1 9 Monologue – Letters from Isolation
Performance monologue as part of the ongoing cycle HOME by VestAndPage
While many in Europe consider it to be long since eradicated, it still presents one of the deadliest pandemics worldwide. In the Romantic period, it was epitome of muse and poetry and a popular motif in painting, literature and music. As the "firstborn of the mother of pestilence and disease" it has accompanied the primate human through the eras since time immemorial. Today it is a curable disease, and yet still more than one million people worldwide fall victim to it every year*. Its social perception has changed fundamentally over the course of the epochs: from the glorified malaise of the romantic Bohemian poets, through the painful proletarian death during industrial revolution, to the antisocial illness of the lepers during National Socialism. Today it is considered the disease of the marginalized, the dependent and the destitute, hardly noticed by the common public. The talk is of tuberculosis. The personal experience of being as a body home to pathogens flows into this autobiographical performance text, while building a bridge between precise self-observation and a global, historical and literary outside.
While my wings are pierced as by moths with what they call the first-born of the mother of pestilence and disease, by what I call the contagion from the heart, I feel dematerialisation. The tissue, the matter they have consumed never comes back. Where has it gone? They leave only shadows. What are now elongated spider-web holes will retreat into applied, drawn scars, and darken on the interior portrait as black cracks – cracks, grown from shadow holes.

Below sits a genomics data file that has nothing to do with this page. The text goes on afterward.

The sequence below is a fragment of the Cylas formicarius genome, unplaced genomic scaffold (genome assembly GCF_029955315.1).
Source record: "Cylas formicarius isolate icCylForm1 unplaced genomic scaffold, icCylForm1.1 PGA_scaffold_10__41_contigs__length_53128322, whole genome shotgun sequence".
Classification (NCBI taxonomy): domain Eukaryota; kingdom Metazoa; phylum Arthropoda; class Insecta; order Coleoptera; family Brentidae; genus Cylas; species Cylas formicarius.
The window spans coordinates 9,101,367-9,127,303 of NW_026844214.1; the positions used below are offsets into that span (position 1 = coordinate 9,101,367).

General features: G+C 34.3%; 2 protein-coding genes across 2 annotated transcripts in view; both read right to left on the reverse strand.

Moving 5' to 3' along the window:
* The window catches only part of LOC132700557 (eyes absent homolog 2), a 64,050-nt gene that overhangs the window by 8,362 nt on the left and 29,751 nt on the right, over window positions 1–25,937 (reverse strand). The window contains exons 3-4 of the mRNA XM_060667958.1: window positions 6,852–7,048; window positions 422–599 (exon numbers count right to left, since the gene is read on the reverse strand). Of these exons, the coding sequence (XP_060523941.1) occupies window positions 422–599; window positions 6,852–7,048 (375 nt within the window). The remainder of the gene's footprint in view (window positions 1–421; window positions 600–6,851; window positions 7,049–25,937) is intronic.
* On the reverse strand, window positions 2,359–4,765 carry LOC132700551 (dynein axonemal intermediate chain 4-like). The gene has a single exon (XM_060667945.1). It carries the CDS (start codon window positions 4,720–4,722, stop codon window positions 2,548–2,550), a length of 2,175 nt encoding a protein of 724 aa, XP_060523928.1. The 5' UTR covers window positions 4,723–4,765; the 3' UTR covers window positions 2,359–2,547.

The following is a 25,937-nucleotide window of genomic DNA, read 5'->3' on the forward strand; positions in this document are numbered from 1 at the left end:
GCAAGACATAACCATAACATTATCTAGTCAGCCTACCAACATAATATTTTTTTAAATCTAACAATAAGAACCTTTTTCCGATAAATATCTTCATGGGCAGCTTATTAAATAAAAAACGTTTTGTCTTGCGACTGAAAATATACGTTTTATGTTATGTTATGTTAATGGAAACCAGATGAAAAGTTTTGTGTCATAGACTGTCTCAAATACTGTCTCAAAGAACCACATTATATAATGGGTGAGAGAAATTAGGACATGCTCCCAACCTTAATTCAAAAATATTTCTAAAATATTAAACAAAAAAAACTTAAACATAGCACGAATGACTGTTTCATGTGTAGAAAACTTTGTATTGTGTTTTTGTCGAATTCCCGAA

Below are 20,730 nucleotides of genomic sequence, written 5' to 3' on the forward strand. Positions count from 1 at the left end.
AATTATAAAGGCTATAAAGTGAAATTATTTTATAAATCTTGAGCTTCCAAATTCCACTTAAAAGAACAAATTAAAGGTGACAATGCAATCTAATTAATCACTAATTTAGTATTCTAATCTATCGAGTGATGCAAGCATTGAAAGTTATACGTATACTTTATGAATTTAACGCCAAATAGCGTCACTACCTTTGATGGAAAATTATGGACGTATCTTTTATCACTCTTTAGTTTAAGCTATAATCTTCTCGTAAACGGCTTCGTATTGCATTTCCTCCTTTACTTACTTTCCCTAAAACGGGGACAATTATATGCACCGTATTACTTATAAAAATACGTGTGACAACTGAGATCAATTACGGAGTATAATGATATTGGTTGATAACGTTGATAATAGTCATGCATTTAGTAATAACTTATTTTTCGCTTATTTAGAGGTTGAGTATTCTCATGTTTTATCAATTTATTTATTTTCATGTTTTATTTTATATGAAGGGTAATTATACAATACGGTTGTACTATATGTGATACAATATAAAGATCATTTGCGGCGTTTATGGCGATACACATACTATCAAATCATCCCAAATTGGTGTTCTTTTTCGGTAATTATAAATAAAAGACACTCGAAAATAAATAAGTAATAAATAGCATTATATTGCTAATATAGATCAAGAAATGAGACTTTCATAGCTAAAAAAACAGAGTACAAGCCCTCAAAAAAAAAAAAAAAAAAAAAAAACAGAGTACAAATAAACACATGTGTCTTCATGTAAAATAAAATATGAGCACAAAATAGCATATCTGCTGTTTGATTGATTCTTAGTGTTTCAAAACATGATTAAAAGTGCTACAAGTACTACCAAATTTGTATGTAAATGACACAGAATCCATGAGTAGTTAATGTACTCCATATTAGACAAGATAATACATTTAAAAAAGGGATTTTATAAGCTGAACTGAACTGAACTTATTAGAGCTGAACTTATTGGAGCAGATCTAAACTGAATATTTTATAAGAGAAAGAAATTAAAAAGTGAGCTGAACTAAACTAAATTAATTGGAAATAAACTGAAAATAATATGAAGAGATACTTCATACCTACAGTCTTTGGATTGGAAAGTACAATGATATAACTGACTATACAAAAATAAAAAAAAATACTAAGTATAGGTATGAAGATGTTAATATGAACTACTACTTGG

One falls into these holes from the edge, from edges where there is no hope. From edges where one flees and loses, edges of every time, from edges of order in disorder, from subversion and rebellion one falls into it. From edges where one does not know home. And also edges we didn't see coming, edges we didn't even know there were. But where there are edges, there is also a centre, and even from there you fall in. They came as the price of capitalism, for the exploitation of labour. They remain as the price of its dreams, which we still pursue. Nature gives us guidance about illness as a threat to the social order.
"Consumption remains a 'social disease', it has become a 'disease of the marginalised'. This makes it rather unlikely that consumption will once again become a literary or artistic subject."
Ulrike Moser, Schwindsucht - Eine andere deutsche Gesellschaftsgeschichte
We thank Dr Bock-Hensley and the German Tuberculosis Archive Heidelberg for the valuable assistance.
As part of
TAMEIH – Eine Untersuchung über das Zuhause
supported by Fonds Darstellende Künste
with funds from the
Federal Government Commissioner
for Culture and the Media